While the privatization of governmental activities may have begun as an effort to obtain efficiency gains, increasingly privatization transactions have become a mechanism for surreptitiously borrowing money. One city’s 2008 decision to “sell” its parking meters for $1.56 billion provides a perfect example of this sort of revenue-driven “privatization.” The technique is almost infinitely expandable, and is increasingly attractive to cash-strapped governments seeking to avoid explicit tax increases or debt issuances. The Article lays out the difficulties engendered when municipalities incur debt through privatization transactions, and suggests legal changes that, if adopted, may reduce localities’ incentive to engage in inefficient transactions.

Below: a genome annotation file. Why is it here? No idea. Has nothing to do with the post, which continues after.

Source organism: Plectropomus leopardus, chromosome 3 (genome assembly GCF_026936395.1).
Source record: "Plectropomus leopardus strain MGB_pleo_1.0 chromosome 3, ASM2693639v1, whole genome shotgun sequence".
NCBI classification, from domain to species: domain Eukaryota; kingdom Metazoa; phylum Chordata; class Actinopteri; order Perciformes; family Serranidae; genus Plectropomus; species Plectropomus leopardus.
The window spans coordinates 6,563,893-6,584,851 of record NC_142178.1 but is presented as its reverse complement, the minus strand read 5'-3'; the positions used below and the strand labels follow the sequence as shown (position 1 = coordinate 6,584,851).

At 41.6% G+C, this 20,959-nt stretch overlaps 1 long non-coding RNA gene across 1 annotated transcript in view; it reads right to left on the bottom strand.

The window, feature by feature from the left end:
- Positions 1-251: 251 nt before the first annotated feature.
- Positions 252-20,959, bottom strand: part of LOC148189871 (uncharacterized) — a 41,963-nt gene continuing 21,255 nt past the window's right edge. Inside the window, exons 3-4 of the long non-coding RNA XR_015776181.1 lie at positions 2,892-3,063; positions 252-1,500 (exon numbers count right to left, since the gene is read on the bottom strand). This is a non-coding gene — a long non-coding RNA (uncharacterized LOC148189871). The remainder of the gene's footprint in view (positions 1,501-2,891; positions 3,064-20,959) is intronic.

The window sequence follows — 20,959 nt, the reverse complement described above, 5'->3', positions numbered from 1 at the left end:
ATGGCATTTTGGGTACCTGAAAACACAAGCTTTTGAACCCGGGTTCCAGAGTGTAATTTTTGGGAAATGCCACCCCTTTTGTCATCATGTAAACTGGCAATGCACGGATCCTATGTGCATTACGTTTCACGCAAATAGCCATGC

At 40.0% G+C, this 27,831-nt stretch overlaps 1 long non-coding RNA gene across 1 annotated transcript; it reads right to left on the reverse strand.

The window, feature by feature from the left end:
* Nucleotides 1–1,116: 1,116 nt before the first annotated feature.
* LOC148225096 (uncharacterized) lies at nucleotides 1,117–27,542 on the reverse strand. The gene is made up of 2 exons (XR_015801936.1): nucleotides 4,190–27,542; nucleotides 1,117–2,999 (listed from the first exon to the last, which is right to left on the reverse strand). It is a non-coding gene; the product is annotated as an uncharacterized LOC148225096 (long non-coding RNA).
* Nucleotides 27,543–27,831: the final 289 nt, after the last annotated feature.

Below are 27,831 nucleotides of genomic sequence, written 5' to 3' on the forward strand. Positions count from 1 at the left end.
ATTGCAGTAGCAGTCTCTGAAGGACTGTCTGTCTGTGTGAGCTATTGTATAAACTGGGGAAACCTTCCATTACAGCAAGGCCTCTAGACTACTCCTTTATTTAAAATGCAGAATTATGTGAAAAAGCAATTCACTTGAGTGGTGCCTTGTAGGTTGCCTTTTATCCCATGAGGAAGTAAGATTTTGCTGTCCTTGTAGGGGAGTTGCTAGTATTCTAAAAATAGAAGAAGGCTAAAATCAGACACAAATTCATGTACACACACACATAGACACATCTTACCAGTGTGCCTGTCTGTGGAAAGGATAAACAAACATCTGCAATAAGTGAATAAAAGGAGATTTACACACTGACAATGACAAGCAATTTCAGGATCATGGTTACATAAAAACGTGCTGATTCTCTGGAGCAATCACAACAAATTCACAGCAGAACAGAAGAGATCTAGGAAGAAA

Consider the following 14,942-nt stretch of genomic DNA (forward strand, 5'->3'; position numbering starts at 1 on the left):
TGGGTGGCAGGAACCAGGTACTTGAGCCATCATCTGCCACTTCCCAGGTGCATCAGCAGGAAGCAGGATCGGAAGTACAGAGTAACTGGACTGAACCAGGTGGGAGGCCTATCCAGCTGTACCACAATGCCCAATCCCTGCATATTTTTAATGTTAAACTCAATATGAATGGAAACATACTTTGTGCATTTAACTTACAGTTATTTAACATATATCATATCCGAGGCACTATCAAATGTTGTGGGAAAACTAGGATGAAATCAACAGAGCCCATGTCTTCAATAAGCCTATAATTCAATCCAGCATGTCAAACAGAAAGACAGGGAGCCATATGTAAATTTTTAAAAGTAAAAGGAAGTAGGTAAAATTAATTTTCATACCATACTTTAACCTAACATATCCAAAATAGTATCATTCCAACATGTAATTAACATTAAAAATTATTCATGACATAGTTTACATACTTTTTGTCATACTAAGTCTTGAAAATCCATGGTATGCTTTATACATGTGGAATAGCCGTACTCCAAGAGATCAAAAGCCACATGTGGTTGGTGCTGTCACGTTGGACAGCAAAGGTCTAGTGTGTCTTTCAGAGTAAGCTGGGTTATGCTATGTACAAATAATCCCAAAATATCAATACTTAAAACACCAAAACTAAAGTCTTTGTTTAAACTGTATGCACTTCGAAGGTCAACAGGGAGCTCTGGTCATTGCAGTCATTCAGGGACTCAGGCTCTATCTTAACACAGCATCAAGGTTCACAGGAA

Volume 95 - No. 6
- Note: Address Confidentiality and Real Property Records: Safeguarding Interests in Land While Protecting Battered Women
- The Missing Pieces of Geoengineering Research Governance
- The Moral Psychology of Copyright Infringement
- Of Mice and Men: On the Seclusion of Immigration Detainees and Hospital Patients
- Public Enforcement Compensation and Private Rights
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